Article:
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Tapeworms in Cats and Dogs
Dogs, cats, puppies, and kittens.
Tapeworms are parasites of dogs and cats. They live in the intestines and, although they rarely cause clinical symptoms or disease in pets, they rob their hosts of nutrients. Tapeworms are aesthetically unpleasant.
The most common type of tapeworm is spread by fleas. Pets contract this species of tapeworm when they swallow fleas in the process of grooming. Other tapeworms are spread through improperly prepared food.
Tapeworms are relatively easy to prevent and to eliminate. Keeping pets free of tapeworms is important for the health of pets, as well as that of humans who come into contact with them. Tapeworms can spread to humans in some circumstances.
Tapeworms rarely cause pets to feel sick, and some pets with tapeworms will show no outward signs of infestation.
- Shedding of tapeworms segments in the feces is the most common symptom of tapeworm infestation in pets. Owners often notice the segments in bowel movements, around the pet's anus, or on bedding. The segments are small pieces of the worm, and they look like grains of rice or, when dry, like sesame seeds.
- A pet that is infested with tapeworms may experience itching or irritation of the anus.
- Diarrhea is an infrequent symptom of tapeworms.
Risk Factors and Prevention
- Fleas spread the most common type of tapeworm (called Dipylidium) in dogs and cats. Therefore, animals who do not receive proper flea control are at increased risk of infestation.
- Other tapeworms (called Echinococcus) also can be contracted from raw meat. Animals whose diets contain improperly prepared raw meat can develop tapeworm infestations. Pets that hunt and consume prey animals can contract tapeworms.
- Dogs who eat feces may contract Echinococcus tapeworms.
Tapeworms rarely cause illness in pets. However, they parasitize nutrition from the pets. This can lead to failure to thrive, grow, and maintain a proper body weight. Tapeworms may lead to diarrhea or obstruction of the intestines.
Tapeworm segments are mobile can lead to significant contamination of the house and environment.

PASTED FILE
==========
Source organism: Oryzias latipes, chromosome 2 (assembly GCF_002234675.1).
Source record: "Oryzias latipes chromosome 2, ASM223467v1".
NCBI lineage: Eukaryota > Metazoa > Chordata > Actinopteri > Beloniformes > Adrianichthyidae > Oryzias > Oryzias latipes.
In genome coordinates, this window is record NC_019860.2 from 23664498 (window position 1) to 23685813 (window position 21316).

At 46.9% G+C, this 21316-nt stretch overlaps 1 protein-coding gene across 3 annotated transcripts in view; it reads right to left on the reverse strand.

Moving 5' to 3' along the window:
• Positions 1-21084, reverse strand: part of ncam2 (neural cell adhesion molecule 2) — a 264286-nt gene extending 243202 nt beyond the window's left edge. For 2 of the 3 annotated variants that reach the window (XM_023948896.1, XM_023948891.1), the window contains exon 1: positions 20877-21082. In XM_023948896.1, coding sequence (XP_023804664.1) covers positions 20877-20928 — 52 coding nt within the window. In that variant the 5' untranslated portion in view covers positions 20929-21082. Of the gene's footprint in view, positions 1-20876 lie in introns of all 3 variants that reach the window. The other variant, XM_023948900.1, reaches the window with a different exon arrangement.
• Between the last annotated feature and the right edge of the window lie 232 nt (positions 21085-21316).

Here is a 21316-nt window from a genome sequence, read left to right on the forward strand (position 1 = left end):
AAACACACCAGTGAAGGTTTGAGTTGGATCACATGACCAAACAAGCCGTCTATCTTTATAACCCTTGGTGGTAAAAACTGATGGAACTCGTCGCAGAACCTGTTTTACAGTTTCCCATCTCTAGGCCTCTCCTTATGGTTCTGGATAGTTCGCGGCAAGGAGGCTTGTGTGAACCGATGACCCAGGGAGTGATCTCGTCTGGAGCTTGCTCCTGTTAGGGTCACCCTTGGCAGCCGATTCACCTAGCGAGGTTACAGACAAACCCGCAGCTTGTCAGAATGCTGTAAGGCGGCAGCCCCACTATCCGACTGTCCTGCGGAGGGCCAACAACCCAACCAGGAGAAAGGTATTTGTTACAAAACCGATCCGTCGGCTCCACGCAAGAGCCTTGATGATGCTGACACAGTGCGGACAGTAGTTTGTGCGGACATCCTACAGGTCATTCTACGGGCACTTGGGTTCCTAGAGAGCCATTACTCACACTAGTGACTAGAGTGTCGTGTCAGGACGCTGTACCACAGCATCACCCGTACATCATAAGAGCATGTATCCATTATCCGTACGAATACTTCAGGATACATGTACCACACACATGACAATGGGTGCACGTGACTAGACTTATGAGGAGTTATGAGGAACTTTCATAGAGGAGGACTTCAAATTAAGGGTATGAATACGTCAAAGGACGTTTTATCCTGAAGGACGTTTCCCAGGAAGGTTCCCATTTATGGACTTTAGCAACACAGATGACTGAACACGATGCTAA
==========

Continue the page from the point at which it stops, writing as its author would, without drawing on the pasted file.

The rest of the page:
Tapeworms can spread to human beings. Children are especially at risk. Humans contract Dipylidium tapeworms by eating fleas. Humans can develop infestations with Echinococcus tapeworms by eating the parasite's eggs. These eggs are found in the feces of infested pets.
Tapeworm infestations usually are diagnosed by observing tapeworm segments in feces, on bedding, or around the anus.
Diagnosis occasionally is made through microscopic evaluation of a specially prepared sample of feces.
Praziquantel (Droncit®) is the most frequently used medicine in the treatment of tapeworms. In many cases, a single dose of praziquantel will clear tapeworms from a pet. The medicine can be given orally, topically (as a part of Profender® deworming agent for cats) or by injection.
Proper flea control should be implemented to reduce the risk of re-infestation.
Pets stop shedding tapeworm segments soon after receiving effective treatment.
If the source of the tapeworm infestation (fleas or raw meat) is not eliminated, the chances of re-infestation are high.
Although tapeworms rarely cause disease in pets, they can lead to significant contamination of the house and can spread to human beings. Because of this, keeping pets free of tapeworms should be a priority for owners of dogs and cats.
Copyright © Eric Barchas, DVM. All rights reserved.
The contents of this page are provided for general informational purposes only. Under no circumstances should this page be substituted for professional consultation with a veterinarian.